Smashing Magazine Oct 2014
A floated box is positioned within the normal flow, then taken out of the flow and shifted to the left or right as far as possible. The concept of floats is probably one of the most unintuitive concepts in CSS. Floats are often misunderstood and blamed for floating all the context around it, causing readability and usability problems. However, the reason for these problems isn’t the theory itself, but the way the theory is interpreted - by designers and browsers.
Still, if you take a closer look at the float theory, you’ll find out that it isn’t that complex as it appears to be. Most related problems are caused by the older versions of (take a guess) Internet Explorer. If you know the bugs, you can control the way information is presented in a more sophisticated, profound way.
Let’s clarify some usual misunderstandings, which always appear once floats are being used. Here are the most important things you should keep in mind developing css-based layouts with floats.
When you float an element it becomes a block box. This box can then be shifted to the left or right on the current line. The markup options are float: left, float: right, or float: clear.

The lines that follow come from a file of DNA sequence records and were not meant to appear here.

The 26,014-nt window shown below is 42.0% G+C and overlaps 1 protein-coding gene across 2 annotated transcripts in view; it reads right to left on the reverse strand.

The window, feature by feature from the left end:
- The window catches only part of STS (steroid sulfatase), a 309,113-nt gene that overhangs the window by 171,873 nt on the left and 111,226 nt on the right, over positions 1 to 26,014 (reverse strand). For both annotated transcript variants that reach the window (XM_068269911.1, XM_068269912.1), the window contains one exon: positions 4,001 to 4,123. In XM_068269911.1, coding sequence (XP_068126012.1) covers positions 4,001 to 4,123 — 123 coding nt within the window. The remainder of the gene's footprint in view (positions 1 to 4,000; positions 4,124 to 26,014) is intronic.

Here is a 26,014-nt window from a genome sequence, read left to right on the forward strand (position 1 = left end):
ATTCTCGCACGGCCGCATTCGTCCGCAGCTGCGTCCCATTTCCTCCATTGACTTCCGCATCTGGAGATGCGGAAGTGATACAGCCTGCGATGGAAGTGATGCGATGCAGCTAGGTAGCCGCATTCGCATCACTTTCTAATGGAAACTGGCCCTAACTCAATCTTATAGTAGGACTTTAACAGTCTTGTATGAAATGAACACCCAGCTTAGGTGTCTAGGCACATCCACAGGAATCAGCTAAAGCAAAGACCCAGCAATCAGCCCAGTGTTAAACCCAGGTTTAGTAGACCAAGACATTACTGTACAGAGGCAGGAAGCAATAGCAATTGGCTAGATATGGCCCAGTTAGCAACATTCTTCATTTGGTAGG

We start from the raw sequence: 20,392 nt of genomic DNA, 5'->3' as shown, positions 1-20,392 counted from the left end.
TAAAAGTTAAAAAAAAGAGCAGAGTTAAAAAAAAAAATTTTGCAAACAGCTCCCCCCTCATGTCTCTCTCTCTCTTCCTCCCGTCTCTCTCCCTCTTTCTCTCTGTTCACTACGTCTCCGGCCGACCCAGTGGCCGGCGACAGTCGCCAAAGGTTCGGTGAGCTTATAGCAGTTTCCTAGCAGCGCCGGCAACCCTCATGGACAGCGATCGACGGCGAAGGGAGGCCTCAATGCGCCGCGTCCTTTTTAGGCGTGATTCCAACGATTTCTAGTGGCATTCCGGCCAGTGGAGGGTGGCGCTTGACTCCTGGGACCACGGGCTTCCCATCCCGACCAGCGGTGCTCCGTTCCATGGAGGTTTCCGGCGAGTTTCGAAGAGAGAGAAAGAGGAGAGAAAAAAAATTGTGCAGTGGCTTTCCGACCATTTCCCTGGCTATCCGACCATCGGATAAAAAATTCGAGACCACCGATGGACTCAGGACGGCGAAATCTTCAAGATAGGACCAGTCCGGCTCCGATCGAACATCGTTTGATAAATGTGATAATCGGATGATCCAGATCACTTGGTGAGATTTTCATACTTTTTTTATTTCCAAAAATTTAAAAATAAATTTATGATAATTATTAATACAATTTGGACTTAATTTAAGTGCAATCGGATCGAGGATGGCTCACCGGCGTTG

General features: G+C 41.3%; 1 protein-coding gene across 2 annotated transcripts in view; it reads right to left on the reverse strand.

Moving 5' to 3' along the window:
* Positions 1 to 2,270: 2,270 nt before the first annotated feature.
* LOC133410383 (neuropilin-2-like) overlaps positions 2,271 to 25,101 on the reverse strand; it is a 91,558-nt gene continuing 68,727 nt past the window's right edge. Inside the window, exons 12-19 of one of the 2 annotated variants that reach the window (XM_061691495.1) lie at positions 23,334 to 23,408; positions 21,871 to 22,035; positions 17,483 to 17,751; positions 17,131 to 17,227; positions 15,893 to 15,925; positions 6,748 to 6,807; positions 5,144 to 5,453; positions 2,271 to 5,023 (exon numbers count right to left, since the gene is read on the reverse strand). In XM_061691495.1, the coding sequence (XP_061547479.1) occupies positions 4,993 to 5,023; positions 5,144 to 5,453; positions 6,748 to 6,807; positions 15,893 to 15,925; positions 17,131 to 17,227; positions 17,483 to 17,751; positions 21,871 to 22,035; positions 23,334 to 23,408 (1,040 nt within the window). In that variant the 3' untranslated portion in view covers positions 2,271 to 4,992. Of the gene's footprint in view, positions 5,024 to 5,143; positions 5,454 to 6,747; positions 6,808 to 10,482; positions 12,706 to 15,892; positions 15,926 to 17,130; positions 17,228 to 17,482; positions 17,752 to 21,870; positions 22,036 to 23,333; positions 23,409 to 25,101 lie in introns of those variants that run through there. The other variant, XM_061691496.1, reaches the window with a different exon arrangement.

Content may flow along the side of a float. When a box is taken out of normal flow, all content that is still within normal flow will ignore it completely and not make space for it.
You should always set a width on floated items (except if applied directly to an image - which has implicit width). If no width is set, the results can be unpredictable. For one, the box being floated should have a width defined for it, either explicitly or implicitly. Otherwise, it will fill its containing block horizontally, just like non-floated content, leaving no room for other content to flow around it. Second, unlike boxes in the normal flow, the vertical margins of a floated box are not collapsed with the margins of boxes either above or below it. Finally, a floated box can overlap block-level boxes adjacent to it in the normal flow.